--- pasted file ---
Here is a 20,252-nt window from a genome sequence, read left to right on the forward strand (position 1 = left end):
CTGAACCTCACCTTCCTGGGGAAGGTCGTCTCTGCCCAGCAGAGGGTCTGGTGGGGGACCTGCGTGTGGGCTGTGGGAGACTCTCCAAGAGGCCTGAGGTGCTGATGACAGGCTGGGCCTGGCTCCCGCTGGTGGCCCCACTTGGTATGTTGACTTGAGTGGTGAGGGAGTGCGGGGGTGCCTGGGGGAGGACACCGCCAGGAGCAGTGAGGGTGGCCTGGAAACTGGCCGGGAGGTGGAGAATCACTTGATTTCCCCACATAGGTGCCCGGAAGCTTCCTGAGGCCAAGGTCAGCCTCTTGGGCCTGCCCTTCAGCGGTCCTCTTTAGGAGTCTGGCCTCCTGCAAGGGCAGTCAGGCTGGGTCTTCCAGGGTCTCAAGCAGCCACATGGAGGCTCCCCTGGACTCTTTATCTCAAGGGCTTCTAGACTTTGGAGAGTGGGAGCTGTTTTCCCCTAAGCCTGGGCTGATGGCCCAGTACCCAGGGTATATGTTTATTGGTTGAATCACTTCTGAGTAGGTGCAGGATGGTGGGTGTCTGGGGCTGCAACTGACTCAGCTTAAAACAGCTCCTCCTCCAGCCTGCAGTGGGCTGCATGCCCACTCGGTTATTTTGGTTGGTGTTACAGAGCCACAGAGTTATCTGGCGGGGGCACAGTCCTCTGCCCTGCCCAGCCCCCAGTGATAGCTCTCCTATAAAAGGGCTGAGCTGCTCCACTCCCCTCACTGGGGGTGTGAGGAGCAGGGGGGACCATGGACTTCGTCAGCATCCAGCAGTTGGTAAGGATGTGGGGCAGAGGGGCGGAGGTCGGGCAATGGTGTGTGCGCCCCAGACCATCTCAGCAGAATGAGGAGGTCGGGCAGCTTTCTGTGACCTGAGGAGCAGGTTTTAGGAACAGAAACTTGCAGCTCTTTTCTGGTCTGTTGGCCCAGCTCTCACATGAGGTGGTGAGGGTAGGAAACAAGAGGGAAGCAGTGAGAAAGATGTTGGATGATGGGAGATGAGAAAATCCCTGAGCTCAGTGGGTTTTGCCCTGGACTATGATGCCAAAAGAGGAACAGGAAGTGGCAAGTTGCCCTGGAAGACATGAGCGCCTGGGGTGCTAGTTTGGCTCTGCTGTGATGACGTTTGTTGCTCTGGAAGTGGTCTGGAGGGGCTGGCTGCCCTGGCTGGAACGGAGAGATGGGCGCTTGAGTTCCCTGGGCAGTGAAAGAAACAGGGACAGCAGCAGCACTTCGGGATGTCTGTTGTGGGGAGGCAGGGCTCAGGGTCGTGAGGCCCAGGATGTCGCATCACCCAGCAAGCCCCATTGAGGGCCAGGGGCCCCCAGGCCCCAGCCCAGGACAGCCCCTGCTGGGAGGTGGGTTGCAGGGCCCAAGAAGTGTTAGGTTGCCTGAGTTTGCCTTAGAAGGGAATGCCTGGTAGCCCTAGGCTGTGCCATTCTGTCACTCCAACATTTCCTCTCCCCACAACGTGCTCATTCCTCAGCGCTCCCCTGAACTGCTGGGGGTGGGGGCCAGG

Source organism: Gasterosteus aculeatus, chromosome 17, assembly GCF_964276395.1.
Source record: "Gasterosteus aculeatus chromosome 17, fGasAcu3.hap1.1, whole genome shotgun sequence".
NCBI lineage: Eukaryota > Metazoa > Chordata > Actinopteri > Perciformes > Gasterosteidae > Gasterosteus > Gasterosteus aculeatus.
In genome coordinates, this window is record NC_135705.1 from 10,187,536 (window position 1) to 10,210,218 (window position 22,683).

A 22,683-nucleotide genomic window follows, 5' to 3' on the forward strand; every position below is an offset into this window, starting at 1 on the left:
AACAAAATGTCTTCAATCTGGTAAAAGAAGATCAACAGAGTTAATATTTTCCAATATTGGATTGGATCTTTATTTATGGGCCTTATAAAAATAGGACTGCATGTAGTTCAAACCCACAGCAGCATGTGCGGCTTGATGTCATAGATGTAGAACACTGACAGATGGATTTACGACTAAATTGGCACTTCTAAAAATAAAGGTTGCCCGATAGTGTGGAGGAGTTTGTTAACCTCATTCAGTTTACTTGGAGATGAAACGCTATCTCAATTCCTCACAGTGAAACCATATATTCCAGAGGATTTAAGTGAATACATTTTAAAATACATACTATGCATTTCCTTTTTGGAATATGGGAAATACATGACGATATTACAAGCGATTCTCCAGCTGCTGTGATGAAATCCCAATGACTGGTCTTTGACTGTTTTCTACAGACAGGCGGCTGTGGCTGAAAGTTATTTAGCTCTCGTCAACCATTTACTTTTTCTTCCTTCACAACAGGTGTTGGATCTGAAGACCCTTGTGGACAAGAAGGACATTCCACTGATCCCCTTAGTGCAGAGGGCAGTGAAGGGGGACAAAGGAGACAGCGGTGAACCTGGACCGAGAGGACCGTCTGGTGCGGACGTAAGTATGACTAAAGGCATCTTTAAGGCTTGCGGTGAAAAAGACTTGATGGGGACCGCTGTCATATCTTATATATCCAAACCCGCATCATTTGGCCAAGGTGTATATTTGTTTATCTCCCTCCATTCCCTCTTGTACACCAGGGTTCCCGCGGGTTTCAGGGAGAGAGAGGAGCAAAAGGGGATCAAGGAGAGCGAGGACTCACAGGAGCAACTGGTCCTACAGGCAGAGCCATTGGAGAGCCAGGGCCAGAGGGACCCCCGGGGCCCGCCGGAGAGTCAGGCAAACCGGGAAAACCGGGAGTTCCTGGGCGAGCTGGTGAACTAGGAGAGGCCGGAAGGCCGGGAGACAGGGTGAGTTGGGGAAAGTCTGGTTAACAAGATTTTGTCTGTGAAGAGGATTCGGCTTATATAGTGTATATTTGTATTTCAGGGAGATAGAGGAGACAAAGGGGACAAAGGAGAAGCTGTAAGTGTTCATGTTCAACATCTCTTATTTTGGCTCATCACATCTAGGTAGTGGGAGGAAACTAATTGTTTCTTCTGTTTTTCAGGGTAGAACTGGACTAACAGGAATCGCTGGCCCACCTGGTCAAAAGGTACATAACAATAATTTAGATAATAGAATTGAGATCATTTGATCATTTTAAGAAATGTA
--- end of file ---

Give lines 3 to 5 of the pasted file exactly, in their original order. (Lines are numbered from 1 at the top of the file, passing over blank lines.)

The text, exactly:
Source organism: Gasterosteus aculeatus, chromosome 17, assembly GCF_964276395.1.
Source record: "Gasterosteus aculeatus chromosome 17, fGasAcu3.hap1.1, whole genome shotgun sequence".
NCBI lineage: Eukaryota > Metazoa > Chordata > Actinopteri > Perciformes > Gasterosteidae > Gasterosteus > Gasterosteus aculeatus.